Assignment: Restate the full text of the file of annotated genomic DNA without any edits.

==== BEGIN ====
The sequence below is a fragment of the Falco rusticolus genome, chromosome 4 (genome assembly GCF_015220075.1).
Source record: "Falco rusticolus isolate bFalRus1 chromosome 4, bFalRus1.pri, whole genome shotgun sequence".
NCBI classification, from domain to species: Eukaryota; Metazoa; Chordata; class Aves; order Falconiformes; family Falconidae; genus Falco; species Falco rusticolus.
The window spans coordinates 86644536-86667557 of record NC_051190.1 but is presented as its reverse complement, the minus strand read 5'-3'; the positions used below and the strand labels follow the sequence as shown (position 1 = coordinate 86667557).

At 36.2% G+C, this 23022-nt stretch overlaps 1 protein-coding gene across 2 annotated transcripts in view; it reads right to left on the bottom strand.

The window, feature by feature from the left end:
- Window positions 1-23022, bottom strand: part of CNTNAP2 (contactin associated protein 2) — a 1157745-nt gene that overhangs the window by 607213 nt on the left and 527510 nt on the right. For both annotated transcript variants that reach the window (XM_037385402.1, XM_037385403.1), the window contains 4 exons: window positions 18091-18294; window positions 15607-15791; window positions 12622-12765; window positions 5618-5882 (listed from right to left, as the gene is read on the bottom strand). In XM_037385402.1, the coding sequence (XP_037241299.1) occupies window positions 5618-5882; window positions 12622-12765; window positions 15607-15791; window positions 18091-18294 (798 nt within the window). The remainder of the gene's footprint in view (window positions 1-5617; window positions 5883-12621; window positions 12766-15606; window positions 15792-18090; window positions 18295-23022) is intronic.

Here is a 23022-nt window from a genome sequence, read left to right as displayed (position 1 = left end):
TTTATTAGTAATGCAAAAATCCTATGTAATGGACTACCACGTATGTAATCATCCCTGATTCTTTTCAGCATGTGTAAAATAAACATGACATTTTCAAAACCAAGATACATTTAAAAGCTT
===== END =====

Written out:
The sequence below is a fragment of the Falco rusticolus genome, chromosome 4 (genome assembly GCF_015220075.1).
Source record: "Falco rusticolus isolate bFalRus1 chromosome 4, bFalRus1.pri, whole genome shotgun sequence".
NCBI classification, from domain to species: Eukaryota; Metazoa; Chordata; class Aves; order Falconiformes; family Falconidae; genus Falco; species Falco rusticolus.
The window spans coordinates 86644536-86667557 of record NC_051190.1 but is presented as its reverse complement, the minus strand read 5'-3'; the positions used below and the strand labels follow the sequence as shown (position 1 = coordinate 86667557).

At 36.2% G+C, this 23022-nt stretch overlaps 1 protein-coding gene across 2 annotated transcripts in view; it reads right to left on the bottom strand.

The window, feature by feature from the left end:
- Window positions 1-23022, bottom strand: part of CNTNAP2 (contactin associated protein 2) — a 1157745-nt gene that overhangs the window by 607213 nt on the left and 527510 nt on the right. For both annotated transcript variants that reach the window (XM_037385402.1, XM_037385403.1), the window contains 4 exons: window positions 18091-18294; window positions 15607-15791; window positions 12622-12765; window positions 5618-5882 (listed from right to left, as the gene is read on the bottom strand). In XM_037385402.1, the coding sequence (XP_037241299.1) occupies window positions 5618-5882; window positions 12622-12765; window positions 15607-15791; window positions 18091-18294 (798 nt within the window). The remainder of the gene's footprint in view (window positions 1-5617; window positions 5883-12621; window positions 12766-15606; window positions 15792-18090; window positions 18295-23022) is intronic.

Here is a 23022-nt window from a genome sequence, read left to right as displayed (position 1 = left end):
TTTATTAGTAATGCAAAAATCCTATGTAATGGACTACCACGTATGTAATCATCCCTGATTCTTTTCAGCATGTGTAAAATAAACATGACATTTTCAAAACCAAGATACATTTAAAAGCTT